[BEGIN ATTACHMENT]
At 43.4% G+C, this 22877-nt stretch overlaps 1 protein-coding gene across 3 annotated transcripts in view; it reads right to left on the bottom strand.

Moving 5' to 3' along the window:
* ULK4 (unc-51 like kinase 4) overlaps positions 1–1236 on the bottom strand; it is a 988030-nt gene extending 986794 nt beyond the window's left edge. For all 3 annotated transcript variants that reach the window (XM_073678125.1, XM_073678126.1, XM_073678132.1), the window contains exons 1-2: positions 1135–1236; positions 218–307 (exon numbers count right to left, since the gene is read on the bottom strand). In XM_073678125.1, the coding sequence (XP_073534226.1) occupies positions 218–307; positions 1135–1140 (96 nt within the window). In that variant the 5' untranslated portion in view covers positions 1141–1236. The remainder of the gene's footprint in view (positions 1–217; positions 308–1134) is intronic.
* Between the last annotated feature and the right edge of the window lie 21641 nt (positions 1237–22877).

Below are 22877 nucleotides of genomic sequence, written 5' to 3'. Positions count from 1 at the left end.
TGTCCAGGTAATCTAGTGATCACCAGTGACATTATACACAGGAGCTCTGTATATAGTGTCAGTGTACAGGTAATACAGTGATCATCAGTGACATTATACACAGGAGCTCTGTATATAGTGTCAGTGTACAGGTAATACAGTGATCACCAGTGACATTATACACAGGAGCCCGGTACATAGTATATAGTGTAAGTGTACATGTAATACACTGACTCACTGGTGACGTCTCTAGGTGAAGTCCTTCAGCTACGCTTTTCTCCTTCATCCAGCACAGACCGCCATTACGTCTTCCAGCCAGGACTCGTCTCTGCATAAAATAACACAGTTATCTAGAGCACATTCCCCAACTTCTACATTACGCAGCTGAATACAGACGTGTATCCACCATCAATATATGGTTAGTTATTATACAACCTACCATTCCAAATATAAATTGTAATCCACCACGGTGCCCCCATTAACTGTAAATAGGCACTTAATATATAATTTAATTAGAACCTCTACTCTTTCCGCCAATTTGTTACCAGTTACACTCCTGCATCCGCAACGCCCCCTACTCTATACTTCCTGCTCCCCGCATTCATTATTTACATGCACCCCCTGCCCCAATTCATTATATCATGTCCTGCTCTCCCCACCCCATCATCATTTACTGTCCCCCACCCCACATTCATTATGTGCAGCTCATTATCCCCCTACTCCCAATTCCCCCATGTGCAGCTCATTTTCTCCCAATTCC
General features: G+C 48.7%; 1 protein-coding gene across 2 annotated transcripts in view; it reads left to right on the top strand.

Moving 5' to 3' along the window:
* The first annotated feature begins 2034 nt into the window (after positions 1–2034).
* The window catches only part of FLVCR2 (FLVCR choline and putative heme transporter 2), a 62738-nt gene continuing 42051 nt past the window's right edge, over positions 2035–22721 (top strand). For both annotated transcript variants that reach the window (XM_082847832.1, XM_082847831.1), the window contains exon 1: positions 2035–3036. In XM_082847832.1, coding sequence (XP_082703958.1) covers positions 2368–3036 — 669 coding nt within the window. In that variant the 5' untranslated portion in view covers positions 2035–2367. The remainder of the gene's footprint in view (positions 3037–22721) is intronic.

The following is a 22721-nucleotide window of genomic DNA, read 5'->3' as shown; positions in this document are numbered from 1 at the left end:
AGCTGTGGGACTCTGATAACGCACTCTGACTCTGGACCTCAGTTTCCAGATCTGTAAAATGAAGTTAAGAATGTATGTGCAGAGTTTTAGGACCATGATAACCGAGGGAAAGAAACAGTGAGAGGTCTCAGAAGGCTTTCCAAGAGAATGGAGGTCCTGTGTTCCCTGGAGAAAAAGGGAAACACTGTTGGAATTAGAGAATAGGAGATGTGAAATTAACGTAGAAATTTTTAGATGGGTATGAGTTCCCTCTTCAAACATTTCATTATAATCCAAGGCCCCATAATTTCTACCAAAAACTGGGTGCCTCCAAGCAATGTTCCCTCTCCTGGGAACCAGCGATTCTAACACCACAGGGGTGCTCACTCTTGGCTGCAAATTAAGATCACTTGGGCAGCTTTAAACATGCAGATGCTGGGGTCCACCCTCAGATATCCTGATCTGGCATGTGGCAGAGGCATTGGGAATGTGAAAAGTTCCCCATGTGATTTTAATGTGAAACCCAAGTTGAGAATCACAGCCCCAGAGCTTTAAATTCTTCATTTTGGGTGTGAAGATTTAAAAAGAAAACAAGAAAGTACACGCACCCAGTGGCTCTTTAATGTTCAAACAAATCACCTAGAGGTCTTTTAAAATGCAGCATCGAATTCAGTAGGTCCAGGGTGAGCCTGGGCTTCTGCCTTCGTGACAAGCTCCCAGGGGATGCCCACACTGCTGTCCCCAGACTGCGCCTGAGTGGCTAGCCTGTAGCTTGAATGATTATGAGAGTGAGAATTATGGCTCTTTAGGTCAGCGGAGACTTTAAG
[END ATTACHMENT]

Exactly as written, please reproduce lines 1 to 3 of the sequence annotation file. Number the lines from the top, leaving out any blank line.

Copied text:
At 43.4% G+C, this 22877-nt stretch overlaps 1 protein-coding gene across 3 annotated transcripts in view; it reads right to left on the bottom strand.

Moving 5' to 3' along the window:
* ULK4 (unc-51 like kinase 4) overlaps positions 1–1236 on the bottom strand; it is a 988030-nt gene extending 986794 nt beyond the window's left edge. For all 3 annotated transcript variants that reach the window (XM_073678125.1, XM_073678126.1, XM_073678132.1), the window contains exons 1-2: positions 1135–1236; positions 218–307 (exon numbers count right to left, since the gene is read on the bottom strand). In XM_073678125.1, the coding sequence (XP_073534226.1) occupies positions 218–307; positions 1135–1140 (96 nt within the window). In that variant the 5' untranslated portion in view covers positions 1141–1236. The remainder of the gene's footprint in view (positions 1–217; positions 308–1134) is intronic.